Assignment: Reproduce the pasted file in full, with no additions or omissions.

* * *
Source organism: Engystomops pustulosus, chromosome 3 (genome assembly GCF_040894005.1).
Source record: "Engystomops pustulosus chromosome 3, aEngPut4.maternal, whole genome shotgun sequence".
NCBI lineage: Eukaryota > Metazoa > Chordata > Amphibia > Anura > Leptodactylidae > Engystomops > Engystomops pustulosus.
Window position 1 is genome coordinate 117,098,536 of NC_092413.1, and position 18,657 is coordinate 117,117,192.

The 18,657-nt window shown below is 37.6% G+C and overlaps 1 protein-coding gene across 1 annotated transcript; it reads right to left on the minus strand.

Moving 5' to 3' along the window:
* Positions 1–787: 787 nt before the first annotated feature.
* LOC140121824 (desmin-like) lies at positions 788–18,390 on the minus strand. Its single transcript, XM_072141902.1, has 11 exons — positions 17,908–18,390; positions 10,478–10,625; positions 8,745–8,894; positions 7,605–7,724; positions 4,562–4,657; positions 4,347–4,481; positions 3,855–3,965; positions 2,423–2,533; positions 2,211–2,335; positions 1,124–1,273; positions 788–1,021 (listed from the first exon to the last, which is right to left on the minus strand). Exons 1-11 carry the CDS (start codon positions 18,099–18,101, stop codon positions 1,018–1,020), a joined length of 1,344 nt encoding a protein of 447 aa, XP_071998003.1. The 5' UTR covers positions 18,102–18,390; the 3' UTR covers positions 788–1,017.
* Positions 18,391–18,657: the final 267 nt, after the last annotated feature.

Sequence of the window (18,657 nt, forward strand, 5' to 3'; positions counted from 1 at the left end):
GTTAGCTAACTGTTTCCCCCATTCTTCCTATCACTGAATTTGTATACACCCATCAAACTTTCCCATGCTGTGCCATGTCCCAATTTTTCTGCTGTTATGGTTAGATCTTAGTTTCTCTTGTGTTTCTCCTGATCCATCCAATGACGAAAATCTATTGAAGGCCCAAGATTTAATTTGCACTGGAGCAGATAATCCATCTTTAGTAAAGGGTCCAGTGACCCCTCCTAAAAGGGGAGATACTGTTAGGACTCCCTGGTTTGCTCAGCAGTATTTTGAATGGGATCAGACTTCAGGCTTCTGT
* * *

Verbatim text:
Source organism: Engystomops pustulosus, chromosome 3 (genome assembly GCF_040894005.1).
Source record: "Engystomops pustulosus chromosome 3, aEngPut4.maternal, whole genome shotgun sequence".
NCBI lineage: Eukaryota > Metazoa > Chordata > Amphibia > Anura > Leptodactylidae > Engystomops > Engystomops pustulosus.
Window position 1 is genome coordinate 117,098,536 of NC_092413.1, and position 18,657 is coordinate 117,117,192.

The 18,657-nt window shown below is 37.6% G+C and overlaps 1 protein-coding gene across 1 annotated transcript; it reads right to left on the minus strand.

Moving 5' to 3' along the window:
* Positions 1–787: 787 nt before the first annotated feature.
* LOC140121824 (desmin-like) lies at positions 788–18,390 on the minus strand. Its single transcript, XM_072141902.1, has 11 exons — positions 17,908–18,390; positions 10,478–10,625; positions 8,745–8,894; positions 7,605–7,724; positions 4,562–4,657; positions 4,347–4,481; positions 3,855–3,965; positions 2,423–2,533; positions 2,211–2,335; positions 1,124–1,273; positions 788–1,021 (listed from the first exon to the last, which is right to left on the minus strand). Exons 1-11 carry the CDS (start codon positions 18,099–18,101, stop codon positions 1,018–1,020), a joined length of 1,344 nt encoding a protein of 447 aa, XP_071998003.1. The 5' UTR covers positions 18,102–18,390; the 3' UTR covers positions 788–1,017.
* Positions 18,391–18,657: the final 267 nt, after the last annotated feature.

Sequence of the window (18,657 nt, forward strand, 5' to 3'; positions counted from 1 at the left end):
GTTAGCTAACTGTTTCCCCCATTCTTCCTATCACTGAATTTGTATACACCCATCAAACTTTCCCATGCTGTGCCATGTCCCAATTTTTCTGCTGTTATGGTTAGATCTTAGTTTCTCTTGTGTTTCTCCTGATCCATCCAATGACGAAAATCTATTGAAGGCCCAAGATTTAATTTGCACTGGAGCAGATAATCCATCTTTAGTAAAGGGTCCAGTGACCCCTCCTAAAAGGGGAGATACTGTTAGGACTCCCTGGTTTGCTCAGCAGTATTTTGAATGGGATCAGACTTCAGGCTTCTGT